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Expert Rev Anti Infect Ther. 2007 Jun;5(3):385-91.

Lethal interaction: the colliding epidemics of tobacco and tuberculosis.

Author information

1
Department of Epidemiology, Biostatistics & Occupational Health, McGill University, Montreal, Canada. madhukar.pai@mcgill.ca

Abstract

Tobacco consumption ranks high among the leading health risks and tuberculosis (TB) is a major public health issue in countries where the smoking problem has reached epidemic proportions. Given that both smoking and TB are major health concerns and are widely prevalent in several countries, it is surprising that the association between smoking and TB is still a matter of debate and controversy. Although several studies have evaluated the effect of smoking on TB, the association has been largely overlooked by the TB and public health communities at large. Three recent reviews, including two meta-analyses, have summarized a large body of published literature on the association between smoking and various TB outcomes. These reviews show that there is considerable evidence that tobacco smoking is associated with TB. The evidence is strong for TB disease but less strong for TB infection and mortality. Even if the effect is relatively modest, the population-attributable risk is likely to be substantial due to the widespread nature of tobacco exposure. TB control programs must begin to address tobacco control as a potential preventive intervention. Since tobacco control will have multiple health benefits, it is likely to be a highly cost-effective intervention from a societal perspective.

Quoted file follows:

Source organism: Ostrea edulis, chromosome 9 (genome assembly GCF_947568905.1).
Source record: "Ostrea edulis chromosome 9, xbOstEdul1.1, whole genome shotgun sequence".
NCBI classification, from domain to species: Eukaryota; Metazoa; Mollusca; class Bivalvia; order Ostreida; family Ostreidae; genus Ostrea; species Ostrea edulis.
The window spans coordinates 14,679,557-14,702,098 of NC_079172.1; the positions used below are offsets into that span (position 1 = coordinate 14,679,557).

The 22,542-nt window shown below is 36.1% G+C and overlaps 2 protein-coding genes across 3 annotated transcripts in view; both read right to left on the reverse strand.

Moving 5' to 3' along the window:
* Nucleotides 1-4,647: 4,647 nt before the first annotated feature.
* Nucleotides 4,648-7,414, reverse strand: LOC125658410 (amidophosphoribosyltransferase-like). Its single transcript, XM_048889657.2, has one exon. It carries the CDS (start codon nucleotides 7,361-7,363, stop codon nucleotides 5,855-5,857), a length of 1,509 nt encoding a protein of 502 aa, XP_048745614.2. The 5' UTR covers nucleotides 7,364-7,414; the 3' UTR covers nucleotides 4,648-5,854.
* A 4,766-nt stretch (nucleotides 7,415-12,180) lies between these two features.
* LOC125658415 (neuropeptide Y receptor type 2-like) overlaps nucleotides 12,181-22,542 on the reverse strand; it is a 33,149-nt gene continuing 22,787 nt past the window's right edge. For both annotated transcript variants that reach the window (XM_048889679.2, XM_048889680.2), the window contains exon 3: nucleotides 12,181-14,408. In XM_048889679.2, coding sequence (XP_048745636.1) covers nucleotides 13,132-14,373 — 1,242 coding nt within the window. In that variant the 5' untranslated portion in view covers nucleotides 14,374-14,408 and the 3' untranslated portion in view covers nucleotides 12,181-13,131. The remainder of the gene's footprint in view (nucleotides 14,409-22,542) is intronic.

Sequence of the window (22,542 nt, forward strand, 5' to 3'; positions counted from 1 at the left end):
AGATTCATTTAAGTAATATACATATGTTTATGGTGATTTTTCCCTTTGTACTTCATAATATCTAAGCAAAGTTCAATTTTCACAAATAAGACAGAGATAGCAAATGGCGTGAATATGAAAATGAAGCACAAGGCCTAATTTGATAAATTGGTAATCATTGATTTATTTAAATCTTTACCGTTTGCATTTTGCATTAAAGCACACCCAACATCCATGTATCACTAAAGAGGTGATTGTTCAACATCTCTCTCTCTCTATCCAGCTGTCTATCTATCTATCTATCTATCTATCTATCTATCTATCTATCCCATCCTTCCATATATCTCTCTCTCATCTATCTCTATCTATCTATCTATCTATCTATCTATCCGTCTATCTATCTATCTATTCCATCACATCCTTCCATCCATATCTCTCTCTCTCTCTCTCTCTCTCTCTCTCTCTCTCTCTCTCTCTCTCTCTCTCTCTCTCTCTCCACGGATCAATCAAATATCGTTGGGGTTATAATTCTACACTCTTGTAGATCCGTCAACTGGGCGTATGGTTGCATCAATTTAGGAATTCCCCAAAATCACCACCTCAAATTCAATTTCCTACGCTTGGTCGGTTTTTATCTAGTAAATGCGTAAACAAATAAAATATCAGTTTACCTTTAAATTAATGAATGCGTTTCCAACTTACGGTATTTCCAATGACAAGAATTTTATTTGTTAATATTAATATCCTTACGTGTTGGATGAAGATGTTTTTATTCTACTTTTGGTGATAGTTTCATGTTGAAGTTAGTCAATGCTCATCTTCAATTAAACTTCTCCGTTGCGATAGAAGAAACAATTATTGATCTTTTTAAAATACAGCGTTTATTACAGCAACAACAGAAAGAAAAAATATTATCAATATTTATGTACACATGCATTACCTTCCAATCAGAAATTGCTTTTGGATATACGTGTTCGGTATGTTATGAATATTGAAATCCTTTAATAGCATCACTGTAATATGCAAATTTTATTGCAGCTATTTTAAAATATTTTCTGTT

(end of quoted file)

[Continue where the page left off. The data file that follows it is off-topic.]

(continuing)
PMID:
17547503
DOI:
10.1586/14787210.5.3.385
[Indexed for MEDLINE]

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